Kobina Aidoo, who filmed the one-hour documentary “The Neo-African Americans,” asked 13 people to describe themselves and got 13 different answers.
Why is the name so important? Is it because of the tension between the American-born blacks whose ancestors were slaves, and the new immigrants who speak English with exotic accents?
The monthly “Continuing Conversations on Race” has been postponed from Monday, March 6, to Monday, April 4, at 7:30 p.m., on the second floor of Princeton Public Library, The discussion, “What’s in a Name,” will focus on resolving the conflicts of the naming controversy. All are welcome to this discussion in a safe and friendly atmosphere.
In Aidoo’s film, the participants dscribe the relationship between the immigrant and native-born groups as “strained,” “conflicted,” and “contentious.” There is “resentment” against the “newcomers to this country” who distance themselves from the black community and consider themselves better, i.e. “not that black.”
Meanwhile it’s been proven that immigrants are more likely to get the good job and be admitted to college. Aidoo interviews Princeton’s Douglas Massey, who notes that – of the 12 percent of blacks admitted to colleges he surveyed – an unusual percentage, 25 percent, were immigrants. That is out of proportion to the population, and for the selective Ivies, the percentage was even higher, 40 percent.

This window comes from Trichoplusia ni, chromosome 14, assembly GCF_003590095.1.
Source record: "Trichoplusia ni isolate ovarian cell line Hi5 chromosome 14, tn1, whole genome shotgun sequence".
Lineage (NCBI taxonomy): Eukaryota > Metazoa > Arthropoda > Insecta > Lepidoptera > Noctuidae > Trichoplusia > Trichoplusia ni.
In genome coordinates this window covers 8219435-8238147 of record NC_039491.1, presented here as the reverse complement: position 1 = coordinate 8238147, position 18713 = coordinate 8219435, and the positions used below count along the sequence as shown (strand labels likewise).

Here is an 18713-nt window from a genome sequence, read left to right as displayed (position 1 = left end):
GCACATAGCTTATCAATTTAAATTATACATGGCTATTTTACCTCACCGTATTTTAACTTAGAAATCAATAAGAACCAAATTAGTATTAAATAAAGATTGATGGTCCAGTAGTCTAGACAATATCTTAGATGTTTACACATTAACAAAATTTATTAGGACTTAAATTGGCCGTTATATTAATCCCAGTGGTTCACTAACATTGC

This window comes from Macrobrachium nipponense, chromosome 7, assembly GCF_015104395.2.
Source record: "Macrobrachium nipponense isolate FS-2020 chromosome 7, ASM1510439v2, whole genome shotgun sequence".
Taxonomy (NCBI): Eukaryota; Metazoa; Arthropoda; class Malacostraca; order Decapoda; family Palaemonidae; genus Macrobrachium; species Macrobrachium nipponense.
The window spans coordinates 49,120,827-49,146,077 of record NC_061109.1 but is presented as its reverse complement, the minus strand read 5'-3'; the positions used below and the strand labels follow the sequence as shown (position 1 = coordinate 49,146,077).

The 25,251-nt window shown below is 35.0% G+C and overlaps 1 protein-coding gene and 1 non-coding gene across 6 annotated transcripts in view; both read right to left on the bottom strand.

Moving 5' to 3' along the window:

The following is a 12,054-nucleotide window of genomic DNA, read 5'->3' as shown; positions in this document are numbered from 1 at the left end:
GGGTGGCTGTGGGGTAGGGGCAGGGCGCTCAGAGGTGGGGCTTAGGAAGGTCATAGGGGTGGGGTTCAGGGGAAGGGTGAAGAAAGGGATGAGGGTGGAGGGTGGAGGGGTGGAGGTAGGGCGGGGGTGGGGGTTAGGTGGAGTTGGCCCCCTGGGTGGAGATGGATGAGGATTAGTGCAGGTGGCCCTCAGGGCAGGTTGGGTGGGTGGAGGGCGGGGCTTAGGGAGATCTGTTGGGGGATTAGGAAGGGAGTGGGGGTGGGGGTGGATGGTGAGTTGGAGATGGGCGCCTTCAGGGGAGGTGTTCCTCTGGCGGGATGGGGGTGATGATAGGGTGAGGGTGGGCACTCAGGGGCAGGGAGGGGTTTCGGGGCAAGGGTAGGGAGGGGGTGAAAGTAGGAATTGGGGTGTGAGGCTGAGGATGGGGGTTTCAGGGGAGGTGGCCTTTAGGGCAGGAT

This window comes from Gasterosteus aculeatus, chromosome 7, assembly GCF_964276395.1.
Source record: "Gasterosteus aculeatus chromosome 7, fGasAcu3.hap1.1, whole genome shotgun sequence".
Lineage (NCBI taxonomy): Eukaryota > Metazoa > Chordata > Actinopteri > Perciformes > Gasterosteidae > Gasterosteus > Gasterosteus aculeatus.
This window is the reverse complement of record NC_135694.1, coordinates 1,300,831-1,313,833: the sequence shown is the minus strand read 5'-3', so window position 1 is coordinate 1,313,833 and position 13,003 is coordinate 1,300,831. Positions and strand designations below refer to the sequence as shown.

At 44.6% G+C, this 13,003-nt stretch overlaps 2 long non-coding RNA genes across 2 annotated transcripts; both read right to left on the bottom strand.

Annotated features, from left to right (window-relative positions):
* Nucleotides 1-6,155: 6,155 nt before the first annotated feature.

American blacks point out that they have always lived in a country where they were the minority and had to fight for their rights, whereas African or Caribbean blacks had the opposite experience. “We’re always reminded of our place here,” said one, “but in their countries, they are the doctors, the lawyers, and the politicians.”
In this documentary, the immigrants sometimes agree. “Folks need to change their attitudes,” said one immigrant, suggesting that those who come from another country don’t understand how American blacks have “made sacrifices that make our lives more comfortable.”
In contrast to American born blacks who “have the unique sense to transform American society,” immigrants don’t want to talk about, or think about, racial issues. “I would like to have holistic conversations about everything – including race,” said one.